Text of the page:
Safety Ranks: Polamalu No. 1
Younger safeties Earl Thomas, Eric Berry are taking aim at top of rankings
After watching games and breaking down film, Scouts Inc., in conjunction with ESPN.com's Matt Williamson, has evaluated and graded more than 2,500 NFL players heading into the 2012 season. Here's how the top safeties stacked up.
Note: No rookies were included in this exercise. Age refers to player's age at start of the 2012-13 season on Sept. 5.
Today's safeties are asked to do more than ever before. The defined roles between free safety and strong safety are more blurred than ever. And with the influx of dangerous tight ends around the league, do-it-all safeties are in more demand than ever -- and there is a bit of a shortage at this position right now.
It only makes sense, as safeties now must be deep middle defenders, able to handle two-deep coverage and play man-to-man against a variety of wide receivers and tight ends, in addition to playing the run and often quarterbacking the secondary.
Ed Reed and Troy Polamalu have reigned supreme at this position for some time now and they remain at the top heading into the 2012-13 campaign, but some younger safeties such as Earl Thomas and Eric Berry could be poised to take a shot at that title.
There are also some king-sized safeties such as Tyvon Branch, Adrian Wilson and Kam Chancellor who bring linebacker-like mentality and physicality to the position but are not limited to in-the-box play.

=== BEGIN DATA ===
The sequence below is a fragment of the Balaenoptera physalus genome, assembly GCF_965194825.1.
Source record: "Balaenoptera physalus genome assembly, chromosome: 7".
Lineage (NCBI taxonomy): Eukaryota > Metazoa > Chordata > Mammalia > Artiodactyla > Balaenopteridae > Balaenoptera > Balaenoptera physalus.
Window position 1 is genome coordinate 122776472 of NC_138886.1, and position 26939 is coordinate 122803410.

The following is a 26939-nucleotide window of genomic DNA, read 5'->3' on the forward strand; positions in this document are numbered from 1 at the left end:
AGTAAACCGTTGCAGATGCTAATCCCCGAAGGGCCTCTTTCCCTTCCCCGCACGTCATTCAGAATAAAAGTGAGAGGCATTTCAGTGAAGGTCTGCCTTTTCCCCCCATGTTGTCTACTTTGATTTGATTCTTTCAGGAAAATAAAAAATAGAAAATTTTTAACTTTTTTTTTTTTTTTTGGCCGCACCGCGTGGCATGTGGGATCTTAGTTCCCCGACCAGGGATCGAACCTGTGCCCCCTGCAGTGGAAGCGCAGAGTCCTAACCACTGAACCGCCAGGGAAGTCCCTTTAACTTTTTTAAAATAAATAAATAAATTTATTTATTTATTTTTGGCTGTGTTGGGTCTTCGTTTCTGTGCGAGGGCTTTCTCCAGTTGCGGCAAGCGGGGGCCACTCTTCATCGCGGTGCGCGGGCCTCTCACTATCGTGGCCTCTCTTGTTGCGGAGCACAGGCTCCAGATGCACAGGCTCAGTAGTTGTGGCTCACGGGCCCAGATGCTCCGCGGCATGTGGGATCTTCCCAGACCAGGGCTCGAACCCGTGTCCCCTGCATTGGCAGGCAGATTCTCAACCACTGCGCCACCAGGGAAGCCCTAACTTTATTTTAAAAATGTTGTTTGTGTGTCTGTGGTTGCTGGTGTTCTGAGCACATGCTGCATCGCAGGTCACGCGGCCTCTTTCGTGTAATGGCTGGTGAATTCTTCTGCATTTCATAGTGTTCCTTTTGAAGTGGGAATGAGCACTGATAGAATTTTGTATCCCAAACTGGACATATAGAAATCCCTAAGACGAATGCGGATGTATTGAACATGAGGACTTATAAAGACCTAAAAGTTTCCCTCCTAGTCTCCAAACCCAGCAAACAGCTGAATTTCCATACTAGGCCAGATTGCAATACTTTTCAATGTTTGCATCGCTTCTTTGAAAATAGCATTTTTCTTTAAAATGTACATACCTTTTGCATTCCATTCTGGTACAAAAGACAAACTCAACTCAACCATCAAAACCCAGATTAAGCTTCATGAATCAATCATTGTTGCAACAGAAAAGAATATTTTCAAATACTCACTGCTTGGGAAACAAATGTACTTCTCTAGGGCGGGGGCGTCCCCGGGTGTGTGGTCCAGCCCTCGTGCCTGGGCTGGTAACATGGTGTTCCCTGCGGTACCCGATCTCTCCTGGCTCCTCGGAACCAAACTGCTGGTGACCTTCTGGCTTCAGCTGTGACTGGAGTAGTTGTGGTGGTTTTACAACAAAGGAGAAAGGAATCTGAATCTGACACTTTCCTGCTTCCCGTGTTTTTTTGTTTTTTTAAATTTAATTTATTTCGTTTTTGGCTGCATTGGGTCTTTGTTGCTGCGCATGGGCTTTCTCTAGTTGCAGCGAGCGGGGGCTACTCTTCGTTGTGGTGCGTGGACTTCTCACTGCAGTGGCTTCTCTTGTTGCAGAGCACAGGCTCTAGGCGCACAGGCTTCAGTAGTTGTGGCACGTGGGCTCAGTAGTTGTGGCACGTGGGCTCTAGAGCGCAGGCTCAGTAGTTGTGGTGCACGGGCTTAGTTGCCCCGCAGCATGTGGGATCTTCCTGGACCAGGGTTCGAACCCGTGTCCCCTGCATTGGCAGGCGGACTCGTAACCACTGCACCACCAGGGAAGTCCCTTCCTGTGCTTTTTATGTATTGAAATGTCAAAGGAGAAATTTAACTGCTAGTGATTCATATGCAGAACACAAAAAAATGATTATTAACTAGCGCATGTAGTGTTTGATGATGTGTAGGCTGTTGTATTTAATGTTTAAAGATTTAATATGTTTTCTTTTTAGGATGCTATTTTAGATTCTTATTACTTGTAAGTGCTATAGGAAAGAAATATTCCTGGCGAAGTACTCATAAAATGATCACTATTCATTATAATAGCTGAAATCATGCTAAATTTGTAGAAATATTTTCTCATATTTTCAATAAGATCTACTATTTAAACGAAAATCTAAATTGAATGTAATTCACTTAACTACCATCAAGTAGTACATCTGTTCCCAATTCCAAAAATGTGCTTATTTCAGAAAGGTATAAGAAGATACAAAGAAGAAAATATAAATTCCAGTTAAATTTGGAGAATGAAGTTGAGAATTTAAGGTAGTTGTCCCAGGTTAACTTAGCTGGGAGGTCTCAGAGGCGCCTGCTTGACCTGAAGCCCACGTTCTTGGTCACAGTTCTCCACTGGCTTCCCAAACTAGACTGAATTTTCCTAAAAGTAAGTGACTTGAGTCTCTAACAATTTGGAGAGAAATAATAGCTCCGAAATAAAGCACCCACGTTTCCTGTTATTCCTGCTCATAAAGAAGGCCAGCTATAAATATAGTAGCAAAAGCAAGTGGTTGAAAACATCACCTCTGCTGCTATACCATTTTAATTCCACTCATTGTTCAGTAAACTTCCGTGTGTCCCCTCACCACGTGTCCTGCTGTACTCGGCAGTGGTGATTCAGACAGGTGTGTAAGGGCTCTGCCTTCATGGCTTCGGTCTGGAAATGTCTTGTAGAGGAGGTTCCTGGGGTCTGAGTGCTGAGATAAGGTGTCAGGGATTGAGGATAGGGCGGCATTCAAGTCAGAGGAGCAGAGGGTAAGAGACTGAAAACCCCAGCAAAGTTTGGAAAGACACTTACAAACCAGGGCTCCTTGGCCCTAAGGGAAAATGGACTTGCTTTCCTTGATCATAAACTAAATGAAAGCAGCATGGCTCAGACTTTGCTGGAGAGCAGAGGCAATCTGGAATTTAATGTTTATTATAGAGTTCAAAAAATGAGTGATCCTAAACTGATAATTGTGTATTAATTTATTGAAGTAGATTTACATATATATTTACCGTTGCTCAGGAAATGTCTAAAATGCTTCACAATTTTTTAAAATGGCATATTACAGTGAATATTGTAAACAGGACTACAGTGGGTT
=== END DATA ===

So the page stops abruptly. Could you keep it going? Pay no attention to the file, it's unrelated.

Polamalu is going into his 10th season in the league and is considered one of the most impactful safeties in the past 20 years. He is short and powerfully built and a physical presence in the secondary.
He has great instincts and anticipates well to overlap zones and make big plays. He is versatile, and opposing coordinators must account for him in pressure packages, combination zone and man coverages.
Reed continues to be one of the best safeties in the league. He has average size for the safety position but has outstanding instincts and deceptive athleticism to make plays on the ball.
He has excellent ball skills and will take chances at times to make game-changing plays. Reed has lost some quickness and range but brings experience and leadership to the Ravens' secondary.
He shows good range over the top and excellent route recognition and ability to read the quarterback's eyes. He is a quick decision-maker who gets an excellent jump on the ball and shows good ball skills when in position to make a play on the pass. He is equally as adept at playing the run as he is as a deep pass defender.
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